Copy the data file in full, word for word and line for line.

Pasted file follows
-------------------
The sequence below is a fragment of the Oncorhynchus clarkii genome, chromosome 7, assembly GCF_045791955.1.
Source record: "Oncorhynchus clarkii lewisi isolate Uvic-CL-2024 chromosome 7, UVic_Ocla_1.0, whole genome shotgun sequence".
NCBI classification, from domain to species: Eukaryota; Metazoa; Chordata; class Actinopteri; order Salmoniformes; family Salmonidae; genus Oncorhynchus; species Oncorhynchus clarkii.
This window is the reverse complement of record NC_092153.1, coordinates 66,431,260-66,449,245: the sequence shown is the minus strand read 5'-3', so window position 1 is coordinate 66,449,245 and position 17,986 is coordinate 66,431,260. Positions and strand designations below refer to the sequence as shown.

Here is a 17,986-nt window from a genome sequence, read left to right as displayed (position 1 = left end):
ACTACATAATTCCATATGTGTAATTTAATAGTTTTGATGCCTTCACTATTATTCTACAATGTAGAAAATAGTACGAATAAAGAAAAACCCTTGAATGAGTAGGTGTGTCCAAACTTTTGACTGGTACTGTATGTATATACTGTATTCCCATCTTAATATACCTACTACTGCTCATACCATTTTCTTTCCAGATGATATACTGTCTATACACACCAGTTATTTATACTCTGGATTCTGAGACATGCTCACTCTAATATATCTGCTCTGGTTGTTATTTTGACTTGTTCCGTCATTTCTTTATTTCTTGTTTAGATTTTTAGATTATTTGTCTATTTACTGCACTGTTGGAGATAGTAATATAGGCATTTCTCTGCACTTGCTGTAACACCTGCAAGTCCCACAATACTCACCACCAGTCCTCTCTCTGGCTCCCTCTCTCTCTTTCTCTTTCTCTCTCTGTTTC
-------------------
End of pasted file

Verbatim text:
The sequence below is a fragment of the Oncorhynchus clarkii genome, chromosome 7, assembly GCF_045791955.1.
Source record: "Oncorhynchus clarkii lewisi isolate Uvic-CL-2024 chromosome 7, UVic_Ocla_1.0, whole genome shotgun sequence".
NCBI classification, from domain to species: Eukaryota; Metazoa; Chordata; class Actinopteri; order Salmoniformes; family Salmonidae; genus Oncorhynchus; species Oncorhynchus clarkii.
This window is the reverse complement of record NC_092153.1, coordinates 66,431,260-66,449,245: the sequence shown is the minus strand read 5'-3', so window position 1 is coordinate 66,449,245 and position 17,986 is coordinate 66,431,260. Positions and strand designations below refer to the sequence as shown.

Here is a 17,986-nt window from a genome sequence, read left to right as displayed (position 1 = left end):
ACTACATAATTCCATATGTGTAATTTAATAGTTTTGATGCCTTCACTATTATTCTACAATGTAGAAAATAGTACGAATAAAGAAAAACCCTTGAATGAGTAGGTGTGTCCAAACTTTTGACTGGTACTGTATGTATATACTGTATTCCCATCTTAATATACCTACTACTGCTCATACCATTTTCTTTCCAGATGATATACTGTCTATACACACCAGTTATTTATACTCTGGATTCTGAGACATGCTCACTCTAATATATCTGCTCTGGTTGTTATTTTGACTTGTTCCGTCATTTCTTTATTTCTTGTTTAGATTTTTAGATTATTTGTCTATTTACTGCACTGTTGGAGATAGTAATATAGGCATTTCTCTGCACTTGCTGTAACACCTGCAAGTCCCACAATACTCACCACCAGTCCTCTCTCTGGCTCCCTCTCTCTCTTTCTCTTTCTCTCTCTGTTTC